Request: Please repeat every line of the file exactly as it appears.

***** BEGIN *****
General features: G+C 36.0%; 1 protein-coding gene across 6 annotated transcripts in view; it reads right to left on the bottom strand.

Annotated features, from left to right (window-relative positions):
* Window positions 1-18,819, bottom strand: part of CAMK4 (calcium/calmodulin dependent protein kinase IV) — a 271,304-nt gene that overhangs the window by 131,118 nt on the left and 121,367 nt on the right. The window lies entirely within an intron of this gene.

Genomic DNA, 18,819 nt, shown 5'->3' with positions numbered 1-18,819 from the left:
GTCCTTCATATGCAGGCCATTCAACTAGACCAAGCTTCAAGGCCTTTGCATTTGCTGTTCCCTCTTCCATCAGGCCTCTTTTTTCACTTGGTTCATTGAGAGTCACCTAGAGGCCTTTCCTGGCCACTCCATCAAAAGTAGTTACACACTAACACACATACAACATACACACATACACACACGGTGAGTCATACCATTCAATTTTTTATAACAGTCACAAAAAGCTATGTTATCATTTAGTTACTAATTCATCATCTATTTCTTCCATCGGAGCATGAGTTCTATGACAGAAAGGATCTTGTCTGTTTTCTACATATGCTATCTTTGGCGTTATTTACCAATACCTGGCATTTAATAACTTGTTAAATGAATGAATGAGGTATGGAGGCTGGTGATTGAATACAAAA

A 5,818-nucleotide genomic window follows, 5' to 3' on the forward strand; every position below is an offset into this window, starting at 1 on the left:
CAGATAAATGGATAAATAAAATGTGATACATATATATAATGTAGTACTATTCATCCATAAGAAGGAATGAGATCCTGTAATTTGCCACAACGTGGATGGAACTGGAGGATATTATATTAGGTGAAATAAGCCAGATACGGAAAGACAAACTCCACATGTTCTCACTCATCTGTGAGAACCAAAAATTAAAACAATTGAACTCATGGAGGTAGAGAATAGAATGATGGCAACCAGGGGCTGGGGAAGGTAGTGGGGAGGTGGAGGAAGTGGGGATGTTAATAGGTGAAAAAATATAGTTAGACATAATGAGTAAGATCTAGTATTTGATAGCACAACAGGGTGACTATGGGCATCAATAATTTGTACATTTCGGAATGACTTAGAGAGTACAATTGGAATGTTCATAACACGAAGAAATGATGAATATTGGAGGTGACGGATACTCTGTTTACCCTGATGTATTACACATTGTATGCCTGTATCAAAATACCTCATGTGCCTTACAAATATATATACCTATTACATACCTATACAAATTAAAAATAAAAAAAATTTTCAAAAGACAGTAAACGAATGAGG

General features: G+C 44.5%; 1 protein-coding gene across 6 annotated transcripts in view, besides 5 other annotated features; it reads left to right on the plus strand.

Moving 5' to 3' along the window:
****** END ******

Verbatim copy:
General features: G+C 36.0%; 1 protein-coding gene across 6 annotated transcripts in view; it reads right to left on the bottom strand.

Annotated features, from left to right (window-relative positions):
* Window positions 1-18,819, bottom strand: part of CAMK4 (calcium/calmodulin dependent protein kinase IV) — a 271,304-nt gene that overhangs the window by 131,118 nt on the left and 121,367 nt on the right. The window lies entirely within an intron of this gene.

Genomic DNA, 18,819 nt, shown 5'->3' with positions numbered 1-18,819 from the left:
GTCCTTCATATGCAGGCCATTCAACTAGACCAAGCTTCAAGGCCTTTGCATTTGCTGTTCCCTCTTCCATCAGGCCTCTTTTTTCACTTGGTTCATTGAGAGTCACCTAGAGGCCTTTCCTGGCCACTCCATCAAAAGTAGTTACACACTAACACACATACAACATACACACATACACACACGGTGAGTCATACCATTCAATTTTTTATAACAGTCACAAAAAGCTATGTTATCATTTAGTTACTAATTCATCATCTATTTCTTCCATCGGAGCATGAGTTCTATGACAGAAAGGATCTTGTCTGTTTTCTACATATGCTATCTTTGGCGTTATTTACCAATACCTGGCATTTAATAACTTGTTAAATGAATGAATGAGGTATGGAGGCTGGTGATTGAATACAAAA

A 5,818-nucleotide genomic window follows, 5' to 3' on the forward strand; every position below is an offset into this window, starting at 1 on the left:
CAGATAAATGGATAAATAAAATGTGATACATATATATAATGTAGTACTATTCATCCATAAGAAGGAATGAGATCCTGTAATTTGCCACAACGTGGATGGAACTGGAGGATATTATATTAGGTGAAATAAGCCAGATACGGAAAGACAAACTCCACATGTTCTCACTCATCTGTGAGAACCAAAAATTAAAACAATTGAACTCATGGAGGTAGAGAATAGAATGATGGCAACCAGGGGCTGGGGAAGGTAGTGGGGAGGTGGAGGAAGTGGGGATGTTAATAGGTGAAAAAATATAGTTAGACATAATGAGTAAGATCTAGTATTTGATAGCACAACAGGGTGACTATGGGCATCAATAATTTGTACATTTCGGAATGACTTAGAGAGTACAATTGGAATGTTCATAACACGAAGAAATGATGAATATTGGAGGTGACGGATACTCTGTTTACCCTGATGTATTACACATTGTATGCCTGTATCAAAATACCTCATGTGCCTTACAAATATATATACCTATTACATACCTATACAAATTAAAAATAAAAAAAATTTTCAAAAGACAGTAAACGAATGAGG

General features: G+C 44.5%; 1 protein-coding gene across 6 annotated transcripts in view, besides 5 other annotated features; it reads left to right on the plus strand.

Moving 5' to 3' along the window: